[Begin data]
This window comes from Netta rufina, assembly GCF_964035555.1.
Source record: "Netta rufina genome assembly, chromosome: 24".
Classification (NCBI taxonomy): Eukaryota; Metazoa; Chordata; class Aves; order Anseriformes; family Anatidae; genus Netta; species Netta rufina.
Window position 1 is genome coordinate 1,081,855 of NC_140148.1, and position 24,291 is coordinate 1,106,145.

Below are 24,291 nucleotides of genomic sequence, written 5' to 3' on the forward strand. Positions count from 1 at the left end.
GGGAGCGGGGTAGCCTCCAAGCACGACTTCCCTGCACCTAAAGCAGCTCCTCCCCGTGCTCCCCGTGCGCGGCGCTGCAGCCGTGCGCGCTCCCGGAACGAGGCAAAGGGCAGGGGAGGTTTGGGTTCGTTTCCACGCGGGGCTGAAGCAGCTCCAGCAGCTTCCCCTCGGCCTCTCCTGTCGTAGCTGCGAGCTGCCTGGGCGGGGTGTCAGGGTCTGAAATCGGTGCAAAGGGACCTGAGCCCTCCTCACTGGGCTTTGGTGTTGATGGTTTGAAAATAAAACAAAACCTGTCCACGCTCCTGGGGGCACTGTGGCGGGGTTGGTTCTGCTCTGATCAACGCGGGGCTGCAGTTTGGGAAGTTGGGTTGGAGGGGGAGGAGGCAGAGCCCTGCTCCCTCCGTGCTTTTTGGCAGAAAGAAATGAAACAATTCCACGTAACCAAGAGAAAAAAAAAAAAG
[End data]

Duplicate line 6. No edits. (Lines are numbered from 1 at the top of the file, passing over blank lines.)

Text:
GGGAGCGGGGTAGCCTCCAAGCACGACTTCCCTGCACCTAAAGCAGCTCCTCCCCGTGCTCCCCGTGCGCGGCGCTGCAGCCGTGCGCGCTCCCGGAACGAGGCAAAGGGCAGGGGAGGTTTGGGTTCGTTTCCACGCGGGGCTGAAGCAGCTCCAGCAGCTTCCCCTCGGCCTCTCCTGTCGTAGCTGCGAGCTGCCTGGGCGGGGTGTCAGGGTCTGAAATCGGTGCAAAGGGACCTGAGCCCTCCTCACTGGGCTTTGGTGTTGATGGTTTGAAAATAAAACAAAACCTGTCCACGCTCCTGGGGGCACTGTGGCGGGGTTGGTTCTGCTCTGATCAACGCGGGGCTGCAGTTTGGGAAGTTGGGTTGGAGGGGGAGGAGGCAGAGCCCTGCTCCCTCCGTGCTTTTTGGCAGAAAGAAATGAAACAATTCCACGTAACCAAGAGAAAAAAAAAAAAG